Prevent RSV with Baby Etiquette

I’m still in awe with Sawyer. I can’t believe he’s almost two weeks old and while every time I look at him I see the miracle that he is I also fear all that he can catch. It only took 9 days for us to have our first sick visit with the pediatrician and start our first round of antibiotics. It makes me worry about all the things that can go wrong. Johnny, my first born, was born without an immune system and while he is fine now and lives a normal life the first two years were horrible. Right from the start he caught a cold that progressed into pneumonia which quickly turned into a hospital stay with RSV.

When Gavin got through the first year without any serious illnesses I felt I had escaped it all. Then when he was almost two years old he fell really sick and lethargic. I ended up bring him to the hospital as his fever grew higher and higher. We discovered after testing that even though he was almost two years old he had RSV. It had made him so dehydrated that before they admitted him they had to put an IV in through his scalp to help him! It was terrifying as a parent to watch my little one have such a procedure done and not even whimper because they are so sick.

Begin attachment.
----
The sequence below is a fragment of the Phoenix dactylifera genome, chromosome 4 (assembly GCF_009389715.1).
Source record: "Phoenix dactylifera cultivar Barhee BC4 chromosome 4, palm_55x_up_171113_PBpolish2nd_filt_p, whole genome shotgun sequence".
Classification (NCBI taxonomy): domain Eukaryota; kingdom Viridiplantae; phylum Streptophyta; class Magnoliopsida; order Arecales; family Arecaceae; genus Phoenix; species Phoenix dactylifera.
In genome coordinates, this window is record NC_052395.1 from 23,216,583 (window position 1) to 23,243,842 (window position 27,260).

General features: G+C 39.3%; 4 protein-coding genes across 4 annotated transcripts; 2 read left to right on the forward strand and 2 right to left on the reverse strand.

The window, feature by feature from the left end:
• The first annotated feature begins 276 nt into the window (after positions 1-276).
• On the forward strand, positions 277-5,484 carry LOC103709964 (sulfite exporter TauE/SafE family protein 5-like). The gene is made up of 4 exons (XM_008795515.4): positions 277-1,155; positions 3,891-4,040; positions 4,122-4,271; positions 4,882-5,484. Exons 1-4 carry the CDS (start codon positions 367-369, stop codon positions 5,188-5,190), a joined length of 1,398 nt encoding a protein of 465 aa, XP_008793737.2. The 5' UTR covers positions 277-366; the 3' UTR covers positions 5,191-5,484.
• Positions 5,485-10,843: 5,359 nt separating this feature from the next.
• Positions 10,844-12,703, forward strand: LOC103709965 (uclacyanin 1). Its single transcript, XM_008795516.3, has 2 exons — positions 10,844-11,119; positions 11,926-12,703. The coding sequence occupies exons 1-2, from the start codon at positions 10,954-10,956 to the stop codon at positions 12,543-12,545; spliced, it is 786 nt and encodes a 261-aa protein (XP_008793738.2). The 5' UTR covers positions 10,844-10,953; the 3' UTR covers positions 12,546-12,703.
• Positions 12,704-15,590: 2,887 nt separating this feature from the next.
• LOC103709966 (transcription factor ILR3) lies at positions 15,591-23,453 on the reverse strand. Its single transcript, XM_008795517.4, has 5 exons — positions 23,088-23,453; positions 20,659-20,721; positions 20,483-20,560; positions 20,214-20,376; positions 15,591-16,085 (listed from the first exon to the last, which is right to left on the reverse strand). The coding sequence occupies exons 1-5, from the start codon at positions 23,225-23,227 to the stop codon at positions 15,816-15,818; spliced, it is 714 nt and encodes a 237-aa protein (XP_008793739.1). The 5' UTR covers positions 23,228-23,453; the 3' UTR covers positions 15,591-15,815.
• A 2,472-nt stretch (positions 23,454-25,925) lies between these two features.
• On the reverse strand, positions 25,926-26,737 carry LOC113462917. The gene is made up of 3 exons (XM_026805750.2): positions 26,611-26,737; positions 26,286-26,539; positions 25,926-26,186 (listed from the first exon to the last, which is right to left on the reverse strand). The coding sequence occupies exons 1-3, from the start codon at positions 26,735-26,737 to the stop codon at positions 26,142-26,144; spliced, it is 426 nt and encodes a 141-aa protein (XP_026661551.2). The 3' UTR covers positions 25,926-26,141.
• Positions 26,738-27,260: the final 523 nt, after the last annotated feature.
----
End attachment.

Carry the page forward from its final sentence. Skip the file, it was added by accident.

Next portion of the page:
Now that Sawyer is here I’m going to do whatever it takes to keep him healthy. I’ve seen what RSV can do to my babies and I see how it’s now always going to attack only in those first few months.

So, when you visit a baby please don’t make the mom have to ask you over and over again for simple etiquette. It really only makes sense that EVERY one should know enough to at least walk into the room and immediately wash their hands.